I went into motherhood without much thought about breastfeeding. Insofar as I did think about it, I expected it to be something I would do without much hassle or emotion. I had literally no idea about the amazing physical and emotional benefits of breastfeeding for mothers and babies or that it was something I would have to work hard for.
I distinctly remember sitting up in a chair in hospital in agony after the emergency cesarean of my first baby and telling the midwife I wasn’t sure what to do or how to feed her. It was around 10 am, I’d had the c-sec at 3 am and had barely held my baby since. The nurse took my breast and brusquely shoved it into my baby’s mouth and that was that.
Welcome to motherhood.
The following weeks were one giant blur. I would feed her for half an hour in the night (multiple times a night) and spend the next half an hour trying to get wind up because if that didn’t happen, she wouldn’t settle again. I was so incredibly tired and my baby was often upset because I was trying to feed her on a schedule using a bracelet that told the time of her last feed and how much longer we had to wait until she could feed again…
Second time around was a little better. I fed my baby on demand and he was more settled and I was a lot calmer. I was beginning to learn more about attachment parenting concepts and decided it reflected my values and the needs of my children much better than the parenting advice I’d received the first time. I was trusting my instincts a lot more and a happy baby reflected that.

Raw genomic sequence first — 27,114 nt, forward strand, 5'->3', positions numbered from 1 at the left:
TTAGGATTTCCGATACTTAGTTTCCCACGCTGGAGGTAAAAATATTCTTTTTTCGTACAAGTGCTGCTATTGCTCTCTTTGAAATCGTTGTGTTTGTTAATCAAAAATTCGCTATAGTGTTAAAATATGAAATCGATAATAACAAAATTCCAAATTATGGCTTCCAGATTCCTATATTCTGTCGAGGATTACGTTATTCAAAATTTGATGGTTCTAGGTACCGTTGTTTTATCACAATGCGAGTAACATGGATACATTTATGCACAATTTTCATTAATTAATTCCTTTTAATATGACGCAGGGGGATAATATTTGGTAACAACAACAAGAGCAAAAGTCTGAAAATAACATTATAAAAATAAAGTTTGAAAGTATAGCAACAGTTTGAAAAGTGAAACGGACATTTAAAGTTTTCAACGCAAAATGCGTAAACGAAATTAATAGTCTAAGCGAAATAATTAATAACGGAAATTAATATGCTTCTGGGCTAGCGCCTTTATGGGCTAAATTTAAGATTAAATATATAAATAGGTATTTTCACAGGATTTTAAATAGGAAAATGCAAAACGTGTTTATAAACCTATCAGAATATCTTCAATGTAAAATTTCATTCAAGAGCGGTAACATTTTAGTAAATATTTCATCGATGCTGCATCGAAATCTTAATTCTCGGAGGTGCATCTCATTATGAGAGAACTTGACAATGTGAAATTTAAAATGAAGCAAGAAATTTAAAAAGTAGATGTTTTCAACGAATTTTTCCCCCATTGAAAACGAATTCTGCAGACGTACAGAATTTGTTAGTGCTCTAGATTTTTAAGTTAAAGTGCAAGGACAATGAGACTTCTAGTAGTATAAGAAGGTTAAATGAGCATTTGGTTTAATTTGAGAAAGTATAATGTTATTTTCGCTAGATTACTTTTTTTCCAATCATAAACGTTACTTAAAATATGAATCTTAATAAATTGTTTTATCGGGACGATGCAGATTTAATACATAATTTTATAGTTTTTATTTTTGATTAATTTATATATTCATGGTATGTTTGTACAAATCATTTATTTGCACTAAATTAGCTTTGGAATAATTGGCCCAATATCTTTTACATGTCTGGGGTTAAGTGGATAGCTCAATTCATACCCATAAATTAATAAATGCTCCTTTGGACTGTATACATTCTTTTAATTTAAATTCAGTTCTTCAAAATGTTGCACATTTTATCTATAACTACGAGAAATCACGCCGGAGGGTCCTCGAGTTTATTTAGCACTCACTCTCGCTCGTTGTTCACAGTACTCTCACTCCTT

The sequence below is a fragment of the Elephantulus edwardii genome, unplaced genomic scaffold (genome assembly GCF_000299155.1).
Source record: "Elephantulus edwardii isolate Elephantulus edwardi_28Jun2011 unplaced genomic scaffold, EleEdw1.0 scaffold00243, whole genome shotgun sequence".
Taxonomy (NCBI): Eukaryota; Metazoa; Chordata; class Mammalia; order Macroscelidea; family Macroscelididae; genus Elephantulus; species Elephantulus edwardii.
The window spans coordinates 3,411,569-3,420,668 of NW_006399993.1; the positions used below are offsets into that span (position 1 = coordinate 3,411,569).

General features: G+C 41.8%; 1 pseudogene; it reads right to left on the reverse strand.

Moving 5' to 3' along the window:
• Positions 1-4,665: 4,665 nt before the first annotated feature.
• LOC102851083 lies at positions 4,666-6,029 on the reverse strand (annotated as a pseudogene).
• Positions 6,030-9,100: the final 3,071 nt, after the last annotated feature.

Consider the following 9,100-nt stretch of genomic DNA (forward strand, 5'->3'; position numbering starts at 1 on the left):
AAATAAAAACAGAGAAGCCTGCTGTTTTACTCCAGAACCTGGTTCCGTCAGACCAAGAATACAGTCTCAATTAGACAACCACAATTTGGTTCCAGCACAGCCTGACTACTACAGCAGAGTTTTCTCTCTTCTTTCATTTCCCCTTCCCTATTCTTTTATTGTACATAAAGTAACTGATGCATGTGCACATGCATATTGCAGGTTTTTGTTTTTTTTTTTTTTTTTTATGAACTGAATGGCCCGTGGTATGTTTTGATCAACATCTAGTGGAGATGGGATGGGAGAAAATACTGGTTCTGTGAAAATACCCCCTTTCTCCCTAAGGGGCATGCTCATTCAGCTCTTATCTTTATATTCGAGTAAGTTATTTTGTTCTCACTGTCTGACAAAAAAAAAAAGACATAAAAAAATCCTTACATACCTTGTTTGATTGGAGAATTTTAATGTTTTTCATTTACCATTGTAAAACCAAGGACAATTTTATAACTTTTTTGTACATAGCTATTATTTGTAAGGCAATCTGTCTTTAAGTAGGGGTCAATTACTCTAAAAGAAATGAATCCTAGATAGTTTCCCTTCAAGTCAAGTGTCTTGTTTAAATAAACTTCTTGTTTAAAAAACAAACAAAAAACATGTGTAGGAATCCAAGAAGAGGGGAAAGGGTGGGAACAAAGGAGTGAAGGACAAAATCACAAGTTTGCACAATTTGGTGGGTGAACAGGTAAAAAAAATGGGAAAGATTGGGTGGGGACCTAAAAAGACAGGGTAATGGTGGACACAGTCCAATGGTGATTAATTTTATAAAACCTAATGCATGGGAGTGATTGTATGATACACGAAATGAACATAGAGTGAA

My third baby slept WAY too much and I found myself expressing in the wee small hours just to get rid of the excess of milk my body was making (I froze it for later use). I know they say you make what you need but that wasn’t the case for us. Even when I tried not to express (so as not to make more), I ended up in agony and with mastitis. So. Not. Worth. It.
Baby number 4, although born in the middle of a very hot summer, was a great little drinker (perhaps this was why!) and kept my supply at a normal level so I didn’t once have to express. I was pretty chuffed with this and we managed to feed until about 8 months.
My last 2 babies were also comparatively easy to feed, and although I always found the let down to be uncomfortably painful, we got through and found it so much easier to be able to feed on demand without needing to remember to bring bottles with me.
The longest I fed was 12 months (my 6th baby). The others all weaned between 6 and 9 months and I felt like it got easier each time. I am immensely grateful that I was able to breastfeed each of my babies, even if only for a few months and even though it was often a struggle, it’s not something I ever wished away or hoped would end sooner.
Whilst an incredible gift, breastfeeding can also be incredibly depleting so it’s important to stay on top of your physical wellness (supplements, plenty of fluids, rest and support) and your mental health during the long days of nursing.
Whatever your experience with breastfeeding your babes, I hope that it’s a time you can look back on and feel at peace with… trusting that you did your best for your baby and yourself.
Happy International Breastfeeding Week!